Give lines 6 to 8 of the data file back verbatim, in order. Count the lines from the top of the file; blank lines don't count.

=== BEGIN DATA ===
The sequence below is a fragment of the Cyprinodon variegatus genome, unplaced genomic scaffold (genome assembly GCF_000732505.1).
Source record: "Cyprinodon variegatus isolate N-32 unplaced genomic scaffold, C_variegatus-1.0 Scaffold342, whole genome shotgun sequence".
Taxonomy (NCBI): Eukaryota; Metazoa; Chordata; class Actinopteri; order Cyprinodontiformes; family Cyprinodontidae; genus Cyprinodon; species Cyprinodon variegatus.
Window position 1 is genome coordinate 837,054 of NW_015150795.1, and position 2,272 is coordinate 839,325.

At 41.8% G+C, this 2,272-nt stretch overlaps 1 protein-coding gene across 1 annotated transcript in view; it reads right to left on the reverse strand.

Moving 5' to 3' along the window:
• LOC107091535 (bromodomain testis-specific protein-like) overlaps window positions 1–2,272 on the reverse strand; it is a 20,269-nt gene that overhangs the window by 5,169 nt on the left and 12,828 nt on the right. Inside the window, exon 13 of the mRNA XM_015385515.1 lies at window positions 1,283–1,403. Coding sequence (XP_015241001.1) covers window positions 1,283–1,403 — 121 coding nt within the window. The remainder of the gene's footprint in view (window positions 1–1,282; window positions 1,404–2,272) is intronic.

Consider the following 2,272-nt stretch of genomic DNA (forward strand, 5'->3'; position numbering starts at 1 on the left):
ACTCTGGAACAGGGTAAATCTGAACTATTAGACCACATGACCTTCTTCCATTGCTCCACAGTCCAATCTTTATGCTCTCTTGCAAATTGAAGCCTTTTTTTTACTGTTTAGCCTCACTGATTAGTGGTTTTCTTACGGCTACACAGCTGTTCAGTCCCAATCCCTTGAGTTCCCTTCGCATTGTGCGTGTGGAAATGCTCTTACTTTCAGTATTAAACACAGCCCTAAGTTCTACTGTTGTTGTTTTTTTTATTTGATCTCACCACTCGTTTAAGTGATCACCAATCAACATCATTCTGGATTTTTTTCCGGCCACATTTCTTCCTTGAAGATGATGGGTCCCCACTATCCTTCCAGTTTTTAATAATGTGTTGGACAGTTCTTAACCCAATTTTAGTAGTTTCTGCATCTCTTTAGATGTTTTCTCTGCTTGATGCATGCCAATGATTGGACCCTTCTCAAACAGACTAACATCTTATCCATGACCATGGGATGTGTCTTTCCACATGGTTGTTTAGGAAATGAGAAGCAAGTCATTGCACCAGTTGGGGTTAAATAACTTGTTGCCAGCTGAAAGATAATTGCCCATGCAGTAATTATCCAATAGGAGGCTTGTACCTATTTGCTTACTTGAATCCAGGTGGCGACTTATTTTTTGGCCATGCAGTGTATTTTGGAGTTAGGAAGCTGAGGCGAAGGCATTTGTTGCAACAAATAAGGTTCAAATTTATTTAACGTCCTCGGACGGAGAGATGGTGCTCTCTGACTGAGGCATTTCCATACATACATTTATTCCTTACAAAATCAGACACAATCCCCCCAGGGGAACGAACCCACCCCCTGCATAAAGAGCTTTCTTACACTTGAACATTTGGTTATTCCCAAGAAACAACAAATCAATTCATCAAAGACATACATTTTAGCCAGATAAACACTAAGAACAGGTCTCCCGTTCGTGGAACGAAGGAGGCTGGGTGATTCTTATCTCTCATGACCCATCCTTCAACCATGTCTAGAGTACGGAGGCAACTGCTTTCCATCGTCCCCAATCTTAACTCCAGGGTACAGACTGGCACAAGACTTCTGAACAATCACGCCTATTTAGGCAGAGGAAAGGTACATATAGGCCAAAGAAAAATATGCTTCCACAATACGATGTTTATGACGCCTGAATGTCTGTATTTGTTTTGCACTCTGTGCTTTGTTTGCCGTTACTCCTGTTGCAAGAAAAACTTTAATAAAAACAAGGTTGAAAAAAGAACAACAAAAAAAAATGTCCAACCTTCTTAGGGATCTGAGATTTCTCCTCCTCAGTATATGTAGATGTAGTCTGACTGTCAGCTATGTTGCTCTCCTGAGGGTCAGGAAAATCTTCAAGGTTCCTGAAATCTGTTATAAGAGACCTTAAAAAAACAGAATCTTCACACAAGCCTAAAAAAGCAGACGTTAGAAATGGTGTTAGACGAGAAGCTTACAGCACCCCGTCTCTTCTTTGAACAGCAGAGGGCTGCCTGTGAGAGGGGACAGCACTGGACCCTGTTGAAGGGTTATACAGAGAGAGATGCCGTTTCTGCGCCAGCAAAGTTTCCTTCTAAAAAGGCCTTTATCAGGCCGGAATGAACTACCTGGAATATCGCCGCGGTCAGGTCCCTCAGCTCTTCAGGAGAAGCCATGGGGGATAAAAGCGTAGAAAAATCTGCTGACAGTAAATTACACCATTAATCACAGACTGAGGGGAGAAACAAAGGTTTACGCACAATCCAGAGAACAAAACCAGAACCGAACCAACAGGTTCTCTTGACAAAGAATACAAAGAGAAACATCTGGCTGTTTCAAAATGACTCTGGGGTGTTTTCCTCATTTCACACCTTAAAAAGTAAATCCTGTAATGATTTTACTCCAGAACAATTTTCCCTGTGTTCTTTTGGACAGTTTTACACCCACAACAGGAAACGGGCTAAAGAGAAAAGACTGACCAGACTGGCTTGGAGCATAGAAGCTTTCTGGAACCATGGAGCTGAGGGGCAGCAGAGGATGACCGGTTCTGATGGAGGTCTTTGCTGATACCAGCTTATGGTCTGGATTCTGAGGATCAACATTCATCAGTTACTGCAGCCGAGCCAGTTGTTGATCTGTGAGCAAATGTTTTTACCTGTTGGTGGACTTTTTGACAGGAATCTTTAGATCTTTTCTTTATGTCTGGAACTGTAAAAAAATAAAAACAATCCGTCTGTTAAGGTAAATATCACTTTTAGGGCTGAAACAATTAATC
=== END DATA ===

Moving 5' to 3' along the window:
• LOC107091535 (bromodomain testis-specific protein-like) overlaps window positions 1–2,272 on the reverse strand; it is a 20,269-nt gene that overhangs the window by 5,169 nt on the left and 12,828 nt on the right. Inside the window, exon 13 of the mRNA XM_015385515.1 lies at window positions 1,283–1,403. Coding sequence (XP_015241001.1) covers window positions 1,283–1,403 — 121 coding nt within the window. The remainder of the gene's footprint in view (window positions 1–1,282; window positions 1,404–2,272) is intronic.

Consider the following 2,272-nt stretch of genomic DNA (forward strand, 5'->3'; position numbering starts at 1 on the left):